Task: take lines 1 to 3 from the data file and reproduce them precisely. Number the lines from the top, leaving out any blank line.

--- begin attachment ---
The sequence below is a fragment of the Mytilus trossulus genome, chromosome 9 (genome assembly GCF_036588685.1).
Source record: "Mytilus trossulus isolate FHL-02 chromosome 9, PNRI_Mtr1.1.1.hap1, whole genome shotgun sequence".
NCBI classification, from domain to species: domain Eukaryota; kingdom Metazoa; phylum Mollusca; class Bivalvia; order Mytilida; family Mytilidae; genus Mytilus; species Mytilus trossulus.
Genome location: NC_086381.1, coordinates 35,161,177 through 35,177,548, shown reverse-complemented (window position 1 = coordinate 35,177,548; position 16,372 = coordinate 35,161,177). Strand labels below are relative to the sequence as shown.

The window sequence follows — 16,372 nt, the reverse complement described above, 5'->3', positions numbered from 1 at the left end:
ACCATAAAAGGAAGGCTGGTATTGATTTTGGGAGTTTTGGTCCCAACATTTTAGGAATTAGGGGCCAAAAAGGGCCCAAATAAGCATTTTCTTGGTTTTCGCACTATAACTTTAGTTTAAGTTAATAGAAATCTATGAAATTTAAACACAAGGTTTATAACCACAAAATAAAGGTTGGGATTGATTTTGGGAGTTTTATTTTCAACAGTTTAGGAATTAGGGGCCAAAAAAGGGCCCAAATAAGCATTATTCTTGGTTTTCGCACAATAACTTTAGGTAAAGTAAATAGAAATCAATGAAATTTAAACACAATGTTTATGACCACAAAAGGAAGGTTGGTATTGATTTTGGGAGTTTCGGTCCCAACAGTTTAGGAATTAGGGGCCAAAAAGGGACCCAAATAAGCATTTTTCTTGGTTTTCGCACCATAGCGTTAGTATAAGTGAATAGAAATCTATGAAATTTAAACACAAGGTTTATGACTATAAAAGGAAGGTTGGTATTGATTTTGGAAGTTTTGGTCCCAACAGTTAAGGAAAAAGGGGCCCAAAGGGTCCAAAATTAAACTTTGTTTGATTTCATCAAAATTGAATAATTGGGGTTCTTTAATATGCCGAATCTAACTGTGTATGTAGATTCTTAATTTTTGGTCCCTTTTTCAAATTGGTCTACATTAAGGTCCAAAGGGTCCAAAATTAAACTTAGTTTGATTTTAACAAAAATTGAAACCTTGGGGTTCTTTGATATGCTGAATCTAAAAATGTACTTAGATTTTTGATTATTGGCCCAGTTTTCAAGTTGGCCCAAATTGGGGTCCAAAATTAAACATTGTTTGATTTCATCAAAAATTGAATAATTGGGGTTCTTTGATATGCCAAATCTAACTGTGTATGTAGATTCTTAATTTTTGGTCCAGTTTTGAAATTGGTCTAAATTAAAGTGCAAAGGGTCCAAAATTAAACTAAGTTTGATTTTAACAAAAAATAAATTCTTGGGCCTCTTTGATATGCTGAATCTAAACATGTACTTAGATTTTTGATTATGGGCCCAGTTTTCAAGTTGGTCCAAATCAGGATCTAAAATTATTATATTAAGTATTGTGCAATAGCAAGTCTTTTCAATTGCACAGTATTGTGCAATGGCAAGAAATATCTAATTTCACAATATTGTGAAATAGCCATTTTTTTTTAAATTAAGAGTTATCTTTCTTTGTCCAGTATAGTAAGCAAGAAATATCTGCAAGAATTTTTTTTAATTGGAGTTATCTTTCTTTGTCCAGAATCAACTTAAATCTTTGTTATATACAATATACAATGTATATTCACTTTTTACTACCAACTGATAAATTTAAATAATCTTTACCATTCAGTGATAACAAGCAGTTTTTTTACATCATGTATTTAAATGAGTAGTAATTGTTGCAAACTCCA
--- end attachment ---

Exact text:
The sequence below is a fragment of the Mytilus trossulus genome, chromosome 9 (genome assembly GCF_036588685.1).
Source record: "Mytilus trossulus isolate FHL-02 chromosome 9, PNRI_Mtr1.1.1.hap1, whole genome shotgun sequence".
NCBI classification, from domain to species: domain Eukaryota; kingdom Metazoa; phylum Mollusca; class Bivalvia; order Mytilida; family Mytilidae; genus Mytilus; species Mytilus trossulus.